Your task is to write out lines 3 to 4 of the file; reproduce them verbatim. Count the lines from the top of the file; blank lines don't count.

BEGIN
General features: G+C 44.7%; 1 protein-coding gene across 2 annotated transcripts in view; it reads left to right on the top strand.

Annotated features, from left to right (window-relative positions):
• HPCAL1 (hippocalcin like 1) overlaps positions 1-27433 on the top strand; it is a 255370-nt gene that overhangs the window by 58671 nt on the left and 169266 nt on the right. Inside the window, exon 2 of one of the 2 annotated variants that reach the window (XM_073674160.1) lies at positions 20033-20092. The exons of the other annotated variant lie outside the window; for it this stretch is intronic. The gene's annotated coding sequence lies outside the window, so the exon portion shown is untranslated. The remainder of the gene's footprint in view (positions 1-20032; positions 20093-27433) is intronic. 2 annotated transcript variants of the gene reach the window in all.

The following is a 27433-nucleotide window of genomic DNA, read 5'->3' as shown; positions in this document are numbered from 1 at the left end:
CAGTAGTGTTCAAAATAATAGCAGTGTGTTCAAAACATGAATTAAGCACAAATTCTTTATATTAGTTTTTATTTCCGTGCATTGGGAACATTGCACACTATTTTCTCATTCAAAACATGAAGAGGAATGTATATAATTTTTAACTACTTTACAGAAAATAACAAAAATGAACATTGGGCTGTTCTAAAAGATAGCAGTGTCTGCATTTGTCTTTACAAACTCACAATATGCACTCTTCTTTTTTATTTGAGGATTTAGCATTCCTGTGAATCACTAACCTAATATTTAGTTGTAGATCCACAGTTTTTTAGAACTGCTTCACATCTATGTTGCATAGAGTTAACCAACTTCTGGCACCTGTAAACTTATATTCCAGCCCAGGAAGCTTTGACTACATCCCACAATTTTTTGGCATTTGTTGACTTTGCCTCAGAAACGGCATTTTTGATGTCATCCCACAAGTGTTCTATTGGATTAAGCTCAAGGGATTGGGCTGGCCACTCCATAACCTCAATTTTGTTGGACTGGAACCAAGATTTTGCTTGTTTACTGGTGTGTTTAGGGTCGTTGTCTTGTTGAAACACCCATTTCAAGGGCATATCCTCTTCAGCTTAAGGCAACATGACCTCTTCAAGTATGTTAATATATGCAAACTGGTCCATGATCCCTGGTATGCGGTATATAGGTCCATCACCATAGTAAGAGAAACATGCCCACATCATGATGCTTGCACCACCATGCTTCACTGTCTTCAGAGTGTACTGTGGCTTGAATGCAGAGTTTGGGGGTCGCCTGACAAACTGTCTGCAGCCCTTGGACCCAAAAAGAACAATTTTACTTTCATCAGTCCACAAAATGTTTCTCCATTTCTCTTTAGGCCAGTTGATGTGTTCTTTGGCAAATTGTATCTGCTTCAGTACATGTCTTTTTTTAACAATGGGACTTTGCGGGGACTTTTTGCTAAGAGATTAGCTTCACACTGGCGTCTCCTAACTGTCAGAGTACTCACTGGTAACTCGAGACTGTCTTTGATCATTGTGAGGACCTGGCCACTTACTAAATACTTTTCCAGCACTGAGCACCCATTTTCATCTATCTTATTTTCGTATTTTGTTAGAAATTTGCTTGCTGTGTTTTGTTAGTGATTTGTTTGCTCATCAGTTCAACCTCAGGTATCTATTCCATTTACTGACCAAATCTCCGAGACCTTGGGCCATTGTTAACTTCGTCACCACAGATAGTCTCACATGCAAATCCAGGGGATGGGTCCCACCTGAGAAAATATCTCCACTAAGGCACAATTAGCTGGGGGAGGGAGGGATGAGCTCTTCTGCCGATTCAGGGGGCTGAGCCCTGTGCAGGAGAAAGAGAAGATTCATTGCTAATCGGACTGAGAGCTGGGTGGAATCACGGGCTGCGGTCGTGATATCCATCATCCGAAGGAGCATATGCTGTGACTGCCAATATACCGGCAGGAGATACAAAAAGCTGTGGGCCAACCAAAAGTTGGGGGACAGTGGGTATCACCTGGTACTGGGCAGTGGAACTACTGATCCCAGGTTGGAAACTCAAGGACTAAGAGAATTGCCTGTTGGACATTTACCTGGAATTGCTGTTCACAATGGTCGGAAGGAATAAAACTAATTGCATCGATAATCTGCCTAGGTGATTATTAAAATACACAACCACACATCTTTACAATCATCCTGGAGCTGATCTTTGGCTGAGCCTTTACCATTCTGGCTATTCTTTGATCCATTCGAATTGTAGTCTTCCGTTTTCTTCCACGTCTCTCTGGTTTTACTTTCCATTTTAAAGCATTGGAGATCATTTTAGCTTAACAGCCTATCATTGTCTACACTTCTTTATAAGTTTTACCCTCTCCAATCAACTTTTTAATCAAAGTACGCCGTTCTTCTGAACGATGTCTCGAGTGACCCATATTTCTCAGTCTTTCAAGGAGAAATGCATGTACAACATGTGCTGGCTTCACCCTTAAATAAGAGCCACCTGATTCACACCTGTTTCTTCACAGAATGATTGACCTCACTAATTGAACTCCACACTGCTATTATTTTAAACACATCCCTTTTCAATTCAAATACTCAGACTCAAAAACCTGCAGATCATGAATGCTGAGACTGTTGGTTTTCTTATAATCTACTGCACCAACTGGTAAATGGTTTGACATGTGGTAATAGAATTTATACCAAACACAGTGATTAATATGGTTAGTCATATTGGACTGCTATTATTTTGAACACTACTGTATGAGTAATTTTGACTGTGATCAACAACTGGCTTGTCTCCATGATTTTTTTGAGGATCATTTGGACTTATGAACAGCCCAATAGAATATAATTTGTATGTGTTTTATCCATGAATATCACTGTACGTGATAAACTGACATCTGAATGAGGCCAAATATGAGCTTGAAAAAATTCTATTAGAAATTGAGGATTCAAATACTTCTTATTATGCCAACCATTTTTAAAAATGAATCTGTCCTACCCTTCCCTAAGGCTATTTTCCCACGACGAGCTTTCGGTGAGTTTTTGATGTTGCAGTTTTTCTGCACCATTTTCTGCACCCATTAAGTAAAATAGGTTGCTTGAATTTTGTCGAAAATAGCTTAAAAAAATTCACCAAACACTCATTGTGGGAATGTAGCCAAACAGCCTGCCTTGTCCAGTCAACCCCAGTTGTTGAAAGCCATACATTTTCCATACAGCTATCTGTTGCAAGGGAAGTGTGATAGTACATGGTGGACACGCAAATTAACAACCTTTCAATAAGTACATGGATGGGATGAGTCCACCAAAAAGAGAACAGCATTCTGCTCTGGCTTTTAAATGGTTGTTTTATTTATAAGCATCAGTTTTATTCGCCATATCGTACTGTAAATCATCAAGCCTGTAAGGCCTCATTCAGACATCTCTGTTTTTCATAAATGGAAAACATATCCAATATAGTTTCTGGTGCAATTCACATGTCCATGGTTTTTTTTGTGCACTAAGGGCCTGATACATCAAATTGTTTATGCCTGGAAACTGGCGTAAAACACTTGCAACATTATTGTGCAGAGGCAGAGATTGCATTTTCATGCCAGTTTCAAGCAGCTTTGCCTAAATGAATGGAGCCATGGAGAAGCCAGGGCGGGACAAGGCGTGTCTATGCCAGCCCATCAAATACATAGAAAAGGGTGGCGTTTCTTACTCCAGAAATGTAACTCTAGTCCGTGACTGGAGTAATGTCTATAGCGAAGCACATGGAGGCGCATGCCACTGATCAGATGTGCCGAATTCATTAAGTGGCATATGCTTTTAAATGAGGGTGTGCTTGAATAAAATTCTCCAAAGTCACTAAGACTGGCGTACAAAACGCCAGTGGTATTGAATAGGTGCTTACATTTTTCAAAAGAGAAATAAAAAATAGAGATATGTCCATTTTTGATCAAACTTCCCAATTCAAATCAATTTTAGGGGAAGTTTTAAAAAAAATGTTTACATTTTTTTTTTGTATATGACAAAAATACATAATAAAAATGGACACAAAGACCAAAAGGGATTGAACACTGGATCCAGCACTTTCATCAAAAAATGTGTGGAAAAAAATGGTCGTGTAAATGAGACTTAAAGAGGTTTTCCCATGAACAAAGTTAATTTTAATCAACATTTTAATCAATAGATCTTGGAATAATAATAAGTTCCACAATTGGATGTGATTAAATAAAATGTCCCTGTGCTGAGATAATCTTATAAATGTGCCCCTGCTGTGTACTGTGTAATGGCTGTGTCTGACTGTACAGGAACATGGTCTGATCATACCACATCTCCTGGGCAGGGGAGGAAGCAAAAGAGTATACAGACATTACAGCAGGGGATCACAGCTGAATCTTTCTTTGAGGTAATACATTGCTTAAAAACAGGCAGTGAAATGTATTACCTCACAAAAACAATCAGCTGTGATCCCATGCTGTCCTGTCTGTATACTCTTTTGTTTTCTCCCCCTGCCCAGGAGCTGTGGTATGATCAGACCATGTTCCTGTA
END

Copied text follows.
• HPCAL1 (hippocalcin like 1) overlaps positions 1-27433 on the top strand; it is a 255370-nt gene that overhangs the window by 58671 nt on the left and 169266 nt on the right. Inside the window, exon 2 of one of the 2 annotated variants that reach the window (XM_073674160.1) lies at positions 20033-20092. The exons of the other annotated variant lie outside the window; for it this stretch is intronic. The gene's annotated coding sequence lies outside the window, so the exon portion shown is untranslated. The remainder of the gene's footprint in view (positions 1-20032; positions 20093-27433) is intronic. 2 annotated transcript variants of the gene reach the window in all.

The following is a 27433-nucleotide window of genomic DNA, read 5'->3' as shown; positions in this document are numbered from 1 at the left end: